Spring break is a state of mind

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Spring break, or how back in Hong Kong we would divide our terms (read: semester), was named as literally as possible. Thus, “Half Term Break” was born to signify a large sigh of relief for me and my fellow peers back in Hong Kong. That sign of relief, I find, is quite universally exhaled by all.

I was quite excited to see what a U.S. half term would lead me to — it was another one of those respites that I couldn’t see my family. It’s weird, having these allotted times in a traditional school year to go and recharge and see old friends and family — something not so neatly afforded to me, as home was a 14-hour flight away. Deciding to go fly off to Los Angeles mere hours before the flight was set to take off is not something my overthinker brain relishes.

But I think the adrenaline, the novelty and the nuanced ring of “I’m going to LA for spring break” may have also spurred this surge of spontaneity in me. I barely let myself think it over, and the next thing I knew I was rushing back to my dorm to quickly scramble and get packed. It felt everso college and even more “spring break.”

Nonetheless, I was excited. I wanted to get out and explore the Southern California I’ve heard so much of. It would be different from my family’s clockwork appearances in Phuket, Thailand. Soaking up the sun, copious amounts of pad thai consumed and sand encrusted into the spine of whatever book I had brought would be missed. This trip has already been missed and mourned, but with the travel restrictions put into place two years ago, the bite of not going to my home away from home stung a little less.

But that old sting has returned in quite a fashion since this spring break. Now I wasn’t expecting a frame-by-frame reenactment of the titular film “Spring Breakers,” but I can tell you that it was pretty similar.

A last-minute ticket booked, Spirit Airlines, a 4 a.m. wakeup time and Miley Cyrus’ “Party in the U.S.A.” blasting among shared AirPods was how we started our spring break. Let me be the first to tell — I can now understand the Southern California versus Northern California discourse.

I think back to just getting off work and strolling down to my friend’s apartment, wanting to see them one last time before they left for spring break to LA. Little did I know that all the convincing that I needed to come with them to LA was a few puppy-dog eyes and a reminder that it was dear Keala’s birthday the day after tomorrow. So, I caved.

Like my friend Aaliyah says, “spring break is a state of mind,” and what is more spring break than agreeing to get on a plane and fly off to LA in literally a couple of hours? And, to be perfectly honest, I had missed traveling and needed some good old socializing without the pretense of studying. On the plus side, the Palisade sun would no doubt be good for my near-translucent-looking skin.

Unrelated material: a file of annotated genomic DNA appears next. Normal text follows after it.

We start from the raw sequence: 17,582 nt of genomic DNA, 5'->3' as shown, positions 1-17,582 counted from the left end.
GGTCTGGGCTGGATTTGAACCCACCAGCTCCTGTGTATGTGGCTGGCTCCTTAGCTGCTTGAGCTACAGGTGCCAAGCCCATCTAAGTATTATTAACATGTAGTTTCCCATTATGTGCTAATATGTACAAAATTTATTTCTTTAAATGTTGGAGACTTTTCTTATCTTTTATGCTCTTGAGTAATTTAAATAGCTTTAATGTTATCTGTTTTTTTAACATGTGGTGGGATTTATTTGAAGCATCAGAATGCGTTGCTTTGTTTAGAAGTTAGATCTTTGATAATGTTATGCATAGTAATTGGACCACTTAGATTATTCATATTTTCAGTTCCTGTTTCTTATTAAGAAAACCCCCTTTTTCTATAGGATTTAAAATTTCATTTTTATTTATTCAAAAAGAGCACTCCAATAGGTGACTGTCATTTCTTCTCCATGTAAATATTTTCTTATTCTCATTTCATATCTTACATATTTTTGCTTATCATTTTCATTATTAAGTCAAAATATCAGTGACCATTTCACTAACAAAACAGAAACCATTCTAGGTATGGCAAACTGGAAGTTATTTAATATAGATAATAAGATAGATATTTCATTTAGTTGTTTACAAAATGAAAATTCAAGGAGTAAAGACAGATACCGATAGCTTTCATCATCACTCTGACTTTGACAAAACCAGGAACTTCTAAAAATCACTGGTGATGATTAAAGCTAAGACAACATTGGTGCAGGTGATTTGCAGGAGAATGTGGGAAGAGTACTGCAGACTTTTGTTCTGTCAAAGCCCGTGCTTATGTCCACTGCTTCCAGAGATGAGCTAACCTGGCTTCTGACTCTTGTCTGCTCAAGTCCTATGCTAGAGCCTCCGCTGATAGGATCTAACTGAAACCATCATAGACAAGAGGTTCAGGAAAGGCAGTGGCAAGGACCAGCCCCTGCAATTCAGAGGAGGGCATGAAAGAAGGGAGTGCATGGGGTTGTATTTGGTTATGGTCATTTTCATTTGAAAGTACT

Tucked away in a quaint Airbnb at the top of the pacific palisades was where I spent my spring break. It was everything that I had missed of Phuket — the laid-back atmosphere of Santa Monica, the incessant sun and warmth. I had not expected the chill that encompasses Berkeley; my U.S. geography is almost as poor as my memory of growing up here.

I don’t think I had even realized the break that I needed until I was there. It was weird seeing how much more life I granted myself while being on spring break. The only thing that I had to stress about was whether or not I wanted an iced coffee or matcha that day. It was simple, easy and effortlessly “spring break.”

I want to say that a lot of my inhibitions went away during those few days. I was taking everything as it came — no stress, no deadlines and no pressure. Everything seemed to go as planned on that trip. It seemed like every time we were at a stoplight, the light was green. Every day was beautiful and sunny. It made me realize that once I’m back in Berkeley, I have the resolve to treat the rest of the semester in a spring break mindset. And that was that.

Driving down the coast with the windows down, music reverberating and eyes fixated on the stunning scenery was something that I thought only occurred in the movies. I had forgotten my love of the beach, of being enveloped in the sweltering heat, the smell of salt water in my hair.

While not the relaxing or enriching half term my family would have, this spring break left a lasting impact on me. It forced me to realize that there is much to still know and explore about this place, my time here and the person I’ll become through it. That the country that I hail from and live in is not as one-note as I previously attributed it to.

For that fact, I’m happy to have done such a spontaneous thing to live ever so college-esque. This trip has let me in on a little secret; to say “yes” and take a chance, even if you’re unsure of how things will turn out.

Spring break is a state of mind.

Rachel Chipner writes the Monday column on being an international college student trying to reidentify with her American heritage. Contact the opinion desk at [email protected] or follow us on Twitter @dailycalopinion.